Using 4Home’s system as a technical example, the system is based on a platform that allows a user’s standard interface technologies to connect to it.  The owner then connects to these interfaces through on-line software like any other computer program. For the non-techies in the crowd, you use this same platform/interface/software technology everyday when you use the Internet. The difference is that your appliances, heating system, security system, lights and other electronics can also be networked for mobile or PC access as long as they have an Internet connection. The portal allows the user to control the equipment and anything using electricity remotely. If security cameras are hooked up as well, these are also networked into the system. 

Just as computer monitoring and safe chips have helped employers and parents control Internet access, this technology is another tool. For the parents whose young teens and middle schoolers are rebelling against after-school babysitters, these combined mobile monitoring capabilities are a godsend. Imagine the child with a propensity for independent thought but the judgment of a second-grader. The Big Brother aspect of home monitoring may keep the house from burning down or at least the brownies.  Personally I wish these devices were available when my children were adolescents. The adolescent who begs to stay up to finish geometry homework but is really just fooling around on Facebook? Smartphone monitoring and control from a late meeting or the bedroom would simply rock. 

Busy moms and dads can leave work, adjust home settings remotely, pick up the kids and by the time all arrive home, the temperature is sweet and comfortable.  I can also imagine an elderly grandparent out to brunch when she begins to fret she left a pie in the oven. She can discreetly pull out her smart phone and simply turn the oven off. Raising energy gremlins who turn lights and equipment on but the off concept completely escapes them? Turn on your mobile device and go to town. In fact, home energy management may be the miracle conservation tool everybody will actually enjoy using.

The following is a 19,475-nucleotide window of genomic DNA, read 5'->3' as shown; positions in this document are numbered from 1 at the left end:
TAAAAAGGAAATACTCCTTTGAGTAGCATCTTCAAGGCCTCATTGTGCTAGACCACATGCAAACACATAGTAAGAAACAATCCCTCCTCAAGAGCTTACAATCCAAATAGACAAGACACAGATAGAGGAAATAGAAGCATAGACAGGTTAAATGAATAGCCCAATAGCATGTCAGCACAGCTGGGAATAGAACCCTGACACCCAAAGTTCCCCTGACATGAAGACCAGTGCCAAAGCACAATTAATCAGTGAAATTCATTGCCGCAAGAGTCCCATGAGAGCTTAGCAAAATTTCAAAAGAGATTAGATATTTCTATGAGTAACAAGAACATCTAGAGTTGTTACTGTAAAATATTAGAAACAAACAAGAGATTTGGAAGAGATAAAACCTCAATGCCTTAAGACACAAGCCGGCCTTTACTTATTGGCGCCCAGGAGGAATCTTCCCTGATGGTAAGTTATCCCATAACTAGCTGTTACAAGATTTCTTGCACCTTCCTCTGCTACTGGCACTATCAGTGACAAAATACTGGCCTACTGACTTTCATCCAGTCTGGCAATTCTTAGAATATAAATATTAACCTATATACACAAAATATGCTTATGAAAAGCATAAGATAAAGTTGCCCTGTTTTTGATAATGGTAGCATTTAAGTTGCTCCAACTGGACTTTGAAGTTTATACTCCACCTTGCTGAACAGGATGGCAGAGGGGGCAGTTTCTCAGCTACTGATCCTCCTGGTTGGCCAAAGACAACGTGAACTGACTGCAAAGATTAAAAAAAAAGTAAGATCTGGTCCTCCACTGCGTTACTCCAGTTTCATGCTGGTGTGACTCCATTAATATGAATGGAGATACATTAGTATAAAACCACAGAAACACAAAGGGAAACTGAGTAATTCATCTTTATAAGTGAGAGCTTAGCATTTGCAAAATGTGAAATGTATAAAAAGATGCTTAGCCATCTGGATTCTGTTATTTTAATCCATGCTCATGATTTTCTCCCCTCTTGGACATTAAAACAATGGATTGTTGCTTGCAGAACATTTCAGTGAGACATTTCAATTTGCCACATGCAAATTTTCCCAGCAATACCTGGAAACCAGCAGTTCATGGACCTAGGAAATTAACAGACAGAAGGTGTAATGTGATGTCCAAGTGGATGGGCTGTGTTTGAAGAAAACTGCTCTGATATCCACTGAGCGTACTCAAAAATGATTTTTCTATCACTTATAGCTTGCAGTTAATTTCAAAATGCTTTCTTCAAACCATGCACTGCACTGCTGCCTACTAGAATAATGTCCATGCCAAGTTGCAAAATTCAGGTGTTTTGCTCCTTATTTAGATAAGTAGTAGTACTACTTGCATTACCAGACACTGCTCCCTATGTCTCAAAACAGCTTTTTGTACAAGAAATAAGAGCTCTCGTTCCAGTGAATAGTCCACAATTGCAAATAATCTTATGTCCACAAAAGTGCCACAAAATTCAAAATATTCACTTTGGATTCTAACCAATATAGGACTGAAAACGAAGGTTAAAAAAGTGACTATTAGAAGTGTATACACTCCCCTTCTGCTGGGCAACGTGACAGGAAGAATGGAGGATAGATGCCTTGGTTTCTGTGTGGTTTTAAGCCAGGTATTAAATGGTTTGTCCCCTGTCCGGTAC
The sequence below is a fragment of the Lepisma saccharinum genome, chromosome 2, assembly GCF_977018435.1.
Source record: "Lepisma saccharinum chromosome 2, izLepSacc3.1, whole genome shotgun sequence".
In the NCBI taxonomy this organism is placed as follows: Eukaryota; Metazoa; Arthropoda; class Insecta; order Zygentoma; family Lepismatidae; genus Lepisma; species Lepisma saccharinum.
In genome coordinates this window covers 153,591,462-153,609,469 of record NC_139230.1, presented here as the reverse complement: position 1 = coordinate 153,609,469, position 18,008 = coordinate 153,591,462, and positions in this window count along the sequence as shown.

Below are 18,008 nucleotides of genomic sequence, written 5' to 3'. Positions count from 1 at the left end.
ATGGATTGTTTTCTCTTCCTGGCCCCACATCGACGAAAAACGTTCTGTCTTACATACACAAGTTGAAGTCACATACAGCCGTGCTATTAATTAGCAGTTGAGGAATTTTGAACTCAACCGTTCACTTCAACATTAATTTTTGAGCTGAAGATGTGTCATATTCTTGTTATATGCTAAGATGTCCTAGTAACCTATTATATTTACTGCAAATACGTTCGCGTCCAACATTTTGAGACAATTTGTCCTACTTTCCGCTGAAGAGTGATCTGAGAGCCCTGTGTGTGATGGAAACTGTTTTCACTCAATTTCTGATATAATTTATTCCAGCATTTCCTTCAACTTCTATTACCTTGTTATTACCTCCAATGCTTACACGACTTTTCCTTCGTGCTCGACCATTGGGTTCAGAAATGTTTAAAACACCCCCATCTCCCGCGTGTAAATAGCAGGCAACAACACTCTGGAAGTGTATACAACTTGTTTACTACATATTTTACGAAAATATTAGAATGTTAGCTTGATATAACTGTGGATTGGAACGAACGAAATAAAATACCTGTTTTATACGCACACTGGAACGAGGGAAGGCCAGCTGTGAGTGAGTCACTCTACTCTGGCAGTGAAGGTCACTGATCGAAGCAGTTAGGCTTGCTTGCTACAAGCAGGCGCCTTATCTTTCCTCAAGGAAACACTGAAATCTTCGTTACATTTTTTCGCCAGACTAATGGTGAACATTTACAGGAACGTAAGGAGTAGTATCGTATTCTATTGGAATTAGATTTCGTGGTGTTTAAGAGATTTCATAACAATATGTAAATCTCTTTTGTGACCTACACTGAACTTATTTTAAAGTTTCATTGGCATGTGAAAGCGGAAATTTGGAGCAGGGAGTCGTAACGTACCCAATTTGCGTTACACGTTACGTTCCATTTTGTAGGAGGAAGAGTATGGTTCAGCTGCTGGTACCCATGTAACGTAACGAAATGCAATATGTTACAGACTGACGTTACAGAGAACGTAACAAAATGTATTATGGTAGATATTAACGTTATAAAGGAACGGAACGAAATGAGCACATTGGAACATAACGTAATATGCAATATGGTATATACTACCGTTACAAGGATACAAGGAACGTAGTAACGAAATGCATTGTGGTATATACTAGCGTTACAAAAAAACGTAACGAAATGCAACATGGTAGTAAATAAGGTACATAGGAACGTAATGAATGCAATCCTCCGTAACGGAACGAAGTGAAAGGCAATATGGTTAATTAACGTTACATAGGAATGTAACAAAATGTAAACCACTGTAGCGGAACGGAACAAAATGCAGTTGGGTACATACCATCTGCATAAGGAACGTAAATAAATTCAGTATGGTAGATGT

To give you a more technical idea of the many applications of the technology offered by, here is an excerpt from their website: 

The Portal includes support for remote UIs, FCML routing, software management, messaging, diagnostics, troubleshooting, upgrades, media storage, account management, status tracking tools, the home ecosystem management database, media server, group management, CRM, sharing Control Point access, file management, backup and restore options, and much more. The Portal software enables partners to roll out a scalable Connected Home Services package that has low total cost of ownership

In spite of the tremendous amount of energy wasted lighting, heating and cooling empty buildings, we users seem to have a disconnect.  Programmable thermostats and lamp timers are inexpensive but they are dramatically under-used. People are busy and seem to under-appreciate these simple technologies, but we do love our smart phones and other mobile devices.  A new application that helps us save money on that downer of a utility bill is worth learning.  As energy prices rise – and they will – we are betting these services will become wildly popular. 

Of course when a sustainability activists’ buzzword was recently uttered by an AT&T rep, we all perked up. Any chatter about ’synergies’ within AT&T’s broadband services and anticipated coupling with residential energy management systems is pretty exciting talk. 

Market Potential

According to the FCC, as of December 2009, there were 133,148,000 users with an Internet connection in the United States. Of these about 76.6 million have a connection that has a downstream speed of less than 3 mbps, 40.4 million with a speed greater than 3 mbps but less than 6 mbps and 16.2 million with a speed over 6 mbps. In fact, with a minimum potential customer base of 56.6 million users if we don’t count the low downstream speed segment, the broadband industry is betting that home energy monitoring and energy management  services are a natural progression of video, voice, wireless and high speed Internet services. 

After ignoring what brought us to this very precarious climate position, creating these types of synergies will aid us in reversing or at least slowing current warming trends. Whether these broadband providers offer services directly or as pipe providers for local utilities, we need all the help we can get to lower home energy use. In fact, when I see my local provider’s name on my caller ID screen, I am going to eagerly take that call and hope you will too.